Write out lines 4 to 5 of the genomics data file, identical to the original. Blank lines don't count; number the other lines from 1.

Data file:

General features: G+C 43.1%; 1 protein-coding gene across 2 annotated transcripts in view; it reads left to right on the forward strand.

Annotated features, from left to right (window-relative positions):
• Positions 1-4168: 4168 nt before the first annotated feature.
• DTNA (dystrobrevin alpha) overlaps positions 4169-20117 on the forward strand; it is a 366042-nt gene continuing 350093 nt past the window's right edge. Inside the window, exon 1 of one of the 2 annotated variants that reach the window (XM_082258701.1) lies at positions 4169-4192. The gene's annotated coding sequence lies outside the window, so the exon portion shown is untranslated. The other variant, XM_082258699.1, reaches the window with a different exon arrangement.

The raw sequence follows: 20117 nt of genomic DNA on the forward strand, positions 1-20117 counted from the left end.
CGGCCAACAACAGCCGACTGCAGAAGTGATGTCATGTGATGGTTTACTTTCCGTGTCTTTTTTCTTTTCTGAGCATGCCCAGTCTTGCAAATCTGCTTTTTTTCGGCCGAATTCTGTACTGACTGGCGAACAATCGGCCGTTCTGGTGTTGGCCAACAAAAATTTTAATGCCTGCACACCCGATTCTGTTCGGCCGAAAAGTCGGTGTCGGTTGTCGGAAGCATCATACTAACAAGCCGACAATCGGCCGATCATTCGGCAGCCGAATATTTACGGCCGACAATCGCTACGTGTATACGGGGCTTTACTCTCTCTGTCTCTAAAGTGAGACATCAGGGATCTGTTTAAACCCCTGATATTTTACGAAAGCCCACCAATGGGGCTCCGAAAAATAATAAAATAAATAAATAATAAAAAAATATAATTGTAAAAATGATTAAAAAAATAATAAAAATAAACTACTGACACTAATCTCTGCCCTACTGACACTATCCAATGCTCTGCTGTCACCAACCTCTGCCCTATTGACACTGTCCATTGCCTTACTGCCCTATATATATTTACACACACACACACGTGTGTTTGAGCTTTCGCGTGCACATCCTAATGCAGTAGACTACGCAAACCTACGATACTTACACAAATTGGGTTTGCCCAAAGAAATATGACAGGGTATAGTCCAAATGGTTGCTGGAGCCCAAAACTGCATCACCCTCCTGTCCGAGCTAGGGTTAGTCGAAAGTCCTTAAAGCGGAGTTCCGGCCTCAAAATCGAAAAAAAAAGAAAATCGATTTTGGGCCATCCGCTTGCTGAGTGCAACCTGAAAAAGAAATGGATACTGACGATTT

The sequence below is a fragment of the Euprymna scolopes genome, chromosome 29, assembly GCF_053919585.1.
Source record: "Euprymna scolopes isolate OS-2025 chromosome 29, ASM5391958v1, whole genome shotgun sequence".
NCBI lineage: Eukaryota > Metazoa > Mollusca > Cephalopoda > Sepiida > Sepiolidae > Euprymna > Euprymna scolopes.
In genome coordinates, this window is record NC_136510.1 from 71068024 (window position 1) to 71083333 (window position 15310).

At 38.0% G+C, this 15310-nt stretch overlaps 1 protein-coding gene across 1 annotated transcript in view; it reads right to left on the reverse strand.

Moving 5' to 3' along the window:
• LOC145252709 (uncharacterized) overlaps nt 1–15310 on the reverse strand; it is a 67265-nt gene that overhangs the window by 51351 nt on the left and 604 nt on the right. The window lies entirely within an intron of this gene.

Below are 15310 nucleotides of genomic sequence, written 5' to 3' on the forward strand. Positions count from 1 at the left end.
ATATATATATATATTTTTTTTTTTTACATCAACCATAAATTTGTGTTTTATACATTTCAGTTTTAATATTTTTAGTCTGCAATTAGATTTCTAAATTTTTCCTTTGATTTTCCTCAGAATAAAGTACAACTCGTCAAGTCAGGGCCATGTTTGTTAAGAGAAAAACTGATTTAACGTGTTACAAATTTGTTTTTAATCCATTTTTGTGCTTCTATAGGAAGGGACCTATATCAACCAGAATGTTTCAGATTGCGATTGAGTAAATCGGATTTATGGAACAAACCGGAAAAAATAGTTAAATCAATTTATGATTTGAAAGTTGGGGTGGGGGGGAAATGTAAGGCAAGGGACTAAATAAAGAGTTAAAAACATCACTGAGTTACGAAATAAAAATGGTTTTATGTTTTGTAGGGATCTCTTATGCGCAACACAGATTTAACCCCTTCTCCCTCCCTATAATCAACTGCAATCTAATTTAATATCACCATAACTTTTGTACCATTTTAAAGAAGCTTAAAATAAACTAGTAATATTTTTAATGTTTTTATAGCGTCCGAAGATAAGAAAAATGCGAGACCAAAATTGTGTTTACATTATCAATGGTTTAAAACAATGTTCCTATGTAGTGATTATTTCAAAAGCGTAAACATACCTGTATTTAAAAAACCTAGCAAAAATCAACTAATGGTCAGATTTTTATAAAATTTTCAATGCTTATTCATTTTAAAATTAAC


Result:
• DTNA (dystrobrevin alpha) overlaps positions 4169-20117 on the forward strand; it is a 366042-nt gene continuing 350093 nt past the window's right edge. Inside the window, exon 1 of one of the 2 annotated variants that reach the window (XM_082258701.1) lies at positions 4169-4192. The gene's annotated coding sequence lies outside the window, so the exon portion shown is untranslated. The other variant, XM_082258699.1, reaches the window with a different exon arrangement.

The raw sequence follows: 20117 nt of genomic DNA on the forward strand, positions 1-20117 counted from the left end.